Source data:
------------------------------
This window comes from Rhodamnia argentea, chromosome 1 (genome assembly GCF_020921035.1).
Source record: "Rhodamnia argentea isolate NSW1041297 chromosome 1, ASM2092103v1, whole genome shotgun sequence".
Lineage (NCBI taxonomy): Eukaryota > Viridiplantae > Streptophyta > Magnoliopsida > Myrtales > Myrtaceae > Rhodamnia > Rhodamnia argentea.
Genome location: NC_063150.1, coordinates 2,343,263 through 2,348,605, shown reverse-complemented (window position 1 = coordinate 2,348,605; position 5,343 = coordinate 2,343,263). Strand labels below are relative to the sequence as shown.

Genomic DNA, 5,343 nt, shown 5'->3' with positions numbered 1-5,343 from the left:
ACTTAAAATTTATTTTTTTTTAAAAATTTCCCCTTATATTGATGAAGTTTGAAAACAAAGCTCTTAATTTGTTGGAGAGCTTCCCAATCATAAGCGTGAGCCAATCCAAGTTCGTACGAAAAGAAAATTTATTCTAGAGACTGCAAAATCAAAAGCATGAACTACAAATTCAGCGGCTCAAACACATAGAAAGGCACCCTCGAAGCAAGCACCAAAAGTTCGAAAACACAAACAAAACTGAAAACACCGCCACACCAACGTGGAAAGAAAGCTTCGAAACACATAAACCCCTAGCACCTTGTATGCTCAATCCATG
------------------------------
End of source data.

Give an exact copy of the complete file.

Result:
This window comes from Rhodamnia argentea, chromosome 1 (genome assembly GCF_020921035.1).
Source record: "Rhodamnia argentea isolate NSW1041297 chromosome 1, ASM2092103v1, whole genome shotgun sequence".
Lineage (NCBI taxonomy): Eukaryota > Viridiplantae > Streptophyta > Magnoliopsida > Myrtales > Myrtaceae > Rhodamnia > Rhodamnia argentea.
Genome location: NC_063150.1, coordinates 2,343,263 through 2,348,605, shown reverse-complemented (window position 1 = coordinate 2,348,605; position 5,343 = coordinate 2,343,263). Strand labels below are relative to the sequence as shown.

Genomic DNA, 5,343 nt, shown 5'->3' with positions numbered 1-5,343 from the left:
ACTTAAAATTTATTTTTTTTTAAAAATTTCCCCTTATATTGATGAAGTTTGAAAACAAAGCTCTTAATTTGTTGGAGAGCTTCCCAATCATAAGCGTGAGCCAATCCAAGTTCGTACGAAAAGAAAATTTATTCTAGAGACTGCAAAATCAAAAGCATGAACTACAAATTCAGCGGCTCAAACACATAGAAAGGCACCCTCGAAGCAAGCACCAAAAGTTCGAAAACACAAACAAAACTGAAAACACCGCCACACCAACGTGGAAAGAAAGCTTCGAAACACATAAACCCCTAGCACCTTGTATGCTCAATCCATG